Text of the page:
The logo of French car parts supplier Faurecia is pictured during the company's 2016 annual results presentation in Paris

Faurecia boosts savings forecast as it seals Hella deal

By Tassilo Hummel and Gilles Guillaume

PARIS (Reuters) -France’s Faurecia sealed its takeover of Germany’s Hella on Monday, creating the world’s seventh-largest automotive supplier, and upped its forecast for annual cost savings to at least 250 million euros from 200 million.

Faurecia, which produces seating, electronics and other car interior components, also confirmed a 2025 sales target of above 33 billion euros ($37.72 billion) for the combined group, which will be called Forvia.

“We are combining two profitable companies that have very important complementarities,” Faurecia CEO Patrick Koller said, with the group saying one of two cars produced globally will be equipped with Forvia products.

Shares in Faurecia were up 2.5% in early trading while shares in Hella were flat as the companies sealed the 6.7 billion euro transaction announced in August.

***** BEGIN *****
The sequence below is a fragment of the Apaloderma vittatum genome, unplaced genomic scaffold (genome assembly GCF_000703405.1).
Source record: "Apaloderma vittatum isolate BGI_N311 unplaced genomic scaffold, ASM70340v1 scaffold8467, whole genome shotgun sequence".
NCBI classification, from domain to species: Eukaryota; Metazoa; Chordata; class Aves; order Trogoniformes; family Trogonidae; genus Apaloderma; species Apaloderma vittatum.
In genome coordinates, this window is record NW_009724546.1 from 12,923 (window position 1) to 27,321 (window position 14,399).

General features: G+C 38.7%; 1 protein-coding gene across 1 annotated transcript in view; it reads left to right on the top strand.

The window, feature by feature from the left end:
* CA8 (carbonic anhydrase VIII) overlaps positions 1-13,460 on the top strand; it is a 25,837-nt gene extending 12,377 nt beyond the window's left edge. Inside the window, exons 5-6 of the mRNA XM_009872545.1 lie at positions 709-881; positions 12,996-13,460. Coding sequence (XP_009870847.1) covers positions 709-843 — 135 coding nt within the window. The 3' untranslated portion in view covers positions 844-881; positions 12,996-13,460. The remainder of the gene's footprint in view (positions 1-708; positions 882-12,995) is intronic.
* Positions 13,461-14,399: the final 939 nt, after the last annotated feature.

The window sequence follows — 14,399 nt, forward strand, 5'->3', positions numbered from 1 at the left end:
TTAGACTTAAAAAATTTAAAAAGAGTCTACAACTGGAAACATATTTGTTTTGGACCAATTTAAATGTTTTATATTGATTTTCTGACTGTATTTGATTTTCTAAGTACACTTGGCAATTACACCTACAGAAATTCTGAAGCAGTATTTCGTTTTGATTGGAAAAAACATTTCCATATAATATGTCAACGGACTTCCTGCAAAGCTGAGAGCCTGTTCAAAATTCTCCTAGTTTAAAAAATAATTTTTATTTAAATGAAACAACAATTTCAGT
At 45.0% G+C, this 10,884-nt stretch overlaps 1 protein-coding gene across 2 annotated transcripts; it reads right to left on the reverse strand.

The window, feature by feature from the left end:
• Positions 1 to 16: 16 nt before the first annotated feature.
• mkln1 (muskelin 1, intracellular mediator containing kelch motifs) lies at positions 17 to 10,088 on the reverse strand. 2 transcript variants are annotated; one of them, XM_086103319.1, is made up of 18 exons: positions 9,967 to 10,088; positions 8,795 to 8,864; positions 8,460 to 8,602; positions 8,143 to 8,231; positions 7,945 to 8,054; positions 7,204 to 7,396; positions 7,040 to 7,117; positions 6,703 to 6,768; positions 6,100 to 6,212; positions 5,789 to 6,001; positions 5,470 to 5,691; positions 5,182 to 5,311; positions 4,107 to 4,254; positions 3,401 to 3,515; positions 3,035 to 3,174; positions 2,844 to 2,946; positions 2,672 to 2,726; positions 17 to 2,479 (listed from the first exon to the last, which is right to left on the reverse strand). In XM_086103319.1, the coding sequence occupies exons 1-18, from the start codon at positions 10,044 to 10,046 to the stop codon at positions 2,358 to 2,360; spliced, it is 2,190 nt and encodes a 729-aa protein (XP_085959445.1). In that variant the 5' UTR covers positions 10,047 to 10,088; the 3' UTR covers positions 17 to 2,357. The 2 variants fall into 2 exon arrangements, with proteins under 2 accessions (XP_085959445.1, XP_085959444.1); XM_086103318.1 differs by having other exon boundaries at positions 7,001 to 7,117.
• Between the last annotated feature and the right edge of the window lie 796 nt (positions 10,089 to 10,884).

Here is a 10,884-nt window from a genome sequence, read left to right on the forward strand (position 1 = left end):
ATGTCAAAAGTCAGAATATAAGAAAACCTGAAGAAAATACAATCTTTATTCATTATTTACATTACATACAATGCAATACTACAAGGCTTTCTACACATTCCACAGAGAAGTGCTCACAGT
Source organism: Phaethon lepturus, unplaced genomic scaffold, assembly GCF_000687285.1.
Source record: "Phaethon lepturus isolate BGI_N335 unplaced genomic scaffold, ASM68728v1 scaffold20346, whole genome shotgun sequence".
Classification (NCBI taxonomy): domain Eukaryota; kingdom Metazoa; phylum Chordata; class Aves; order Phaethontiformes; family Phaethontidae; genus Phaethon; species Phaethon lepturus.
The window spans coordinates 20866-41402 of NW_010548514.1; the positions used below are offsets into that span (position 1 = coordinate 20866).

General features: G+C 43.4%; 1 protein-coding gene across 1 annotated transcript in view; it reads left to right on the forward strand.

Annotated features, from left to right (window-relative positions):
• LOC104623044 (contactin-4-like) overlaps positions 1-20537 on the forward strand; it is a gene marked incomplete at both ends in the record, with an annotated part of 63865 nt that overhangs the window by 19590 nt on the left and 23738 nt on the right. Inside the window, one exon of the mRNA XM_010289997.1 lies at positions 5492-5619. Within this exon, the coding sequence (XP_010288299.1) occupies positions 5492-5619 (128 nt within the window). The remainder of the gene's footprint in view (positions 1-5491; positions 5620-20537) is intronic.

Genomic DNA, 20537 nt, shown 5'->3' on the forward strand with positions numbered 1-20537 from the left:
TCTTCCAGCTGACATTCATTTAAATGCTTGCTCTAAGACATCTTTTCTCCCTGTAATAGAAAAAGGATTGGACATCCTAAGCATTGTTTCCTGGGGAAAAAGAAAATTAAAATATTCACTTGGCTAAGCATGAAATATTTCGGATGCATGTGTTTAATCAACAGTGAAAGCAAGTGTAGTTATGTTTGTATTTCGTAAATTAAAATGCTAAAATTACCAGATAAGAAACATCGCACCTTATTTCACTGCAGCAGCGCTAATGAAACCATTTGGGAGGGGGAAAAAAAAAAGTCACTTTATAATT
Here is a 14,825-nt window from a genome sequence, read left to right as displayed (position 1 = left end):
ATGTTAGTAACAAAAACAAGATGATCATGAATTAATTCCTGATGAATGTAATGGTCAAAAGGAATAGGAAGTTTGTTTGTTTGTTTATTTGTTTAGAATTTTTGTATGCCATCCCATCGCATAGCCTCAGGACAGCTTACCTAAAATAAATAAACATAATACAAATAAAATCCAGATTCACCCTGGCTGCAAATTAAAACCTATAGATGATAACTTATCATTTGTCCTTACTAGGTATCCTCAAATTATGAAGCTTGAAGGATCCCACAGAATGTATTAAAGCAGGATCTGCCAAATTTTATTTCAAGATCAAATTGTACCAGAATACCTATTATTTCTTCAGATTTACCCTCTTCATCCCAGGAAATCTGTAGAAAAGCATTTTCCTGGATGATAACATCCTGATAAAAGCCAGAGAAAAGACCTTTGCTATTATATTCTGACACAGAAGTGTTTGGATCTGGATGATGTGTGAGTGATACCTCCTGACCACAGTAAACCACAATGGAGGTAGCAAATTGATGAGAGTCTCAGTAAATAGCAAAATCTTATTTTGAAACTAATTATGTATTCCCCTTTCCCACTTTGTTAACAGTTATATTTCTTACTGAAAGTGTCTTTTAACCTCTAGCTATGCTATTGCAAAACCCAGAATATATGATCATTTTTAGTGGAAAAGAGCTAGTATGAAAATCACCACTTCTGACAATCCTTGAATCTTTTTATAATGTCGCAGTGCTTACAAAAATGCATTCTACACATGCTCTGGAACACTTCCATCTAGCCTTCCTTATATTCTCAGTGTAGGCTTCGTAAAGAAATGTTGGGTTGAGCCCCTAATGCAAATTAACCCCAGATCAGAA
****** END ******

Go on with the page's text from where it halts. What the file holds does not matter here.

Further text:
The deal should help “offset higher external headwinds that appeared since the deal announcement, notably inflation … and tends to support our positive stance on the combination,” Oddo BHF analyst Michael Foundoukidis said.

Both firms have been shaken by a slowdown in the auto sector, forcing them to cut their outlooks to reflect the impact of supply chain bottlenecks and COVID-19 restrictions.

Updated guidance on common targets and synergies should be published in the second quarter. But Faurecia’s CFO Michel Favre already said that cost synergies will probably be “a bit higher” than 250 million euros.

Faurecia confirmed it expects revenue to increase by between 300 and 400 million euros by 2025, while cash-flow optimisation is seen generating around 200 million euros per year on average from 2022 to 2025.

Forvia is the umbrella brand for the two companies, which will retain their current names and legal brands. Faurecia now holds 80% of the shares in Hella, which will continue to be a listed company with its own CEO and independent governance.

The group said it will aim to remain an actor of industry consolidation.

Juergen Behrend, a representative of the Hueck family which previously controlled Hella, will be proposed as a member of Faurecia’s board of directors. ($1 = 0.8748 euros)

(Reporting by Tassilo Hummel and Gilles Guillaume;Writing by Ingrid Melander and Tassilo Hummel;editing by Sudip Kar-Gupta, Jason Neely and Louise Heavens)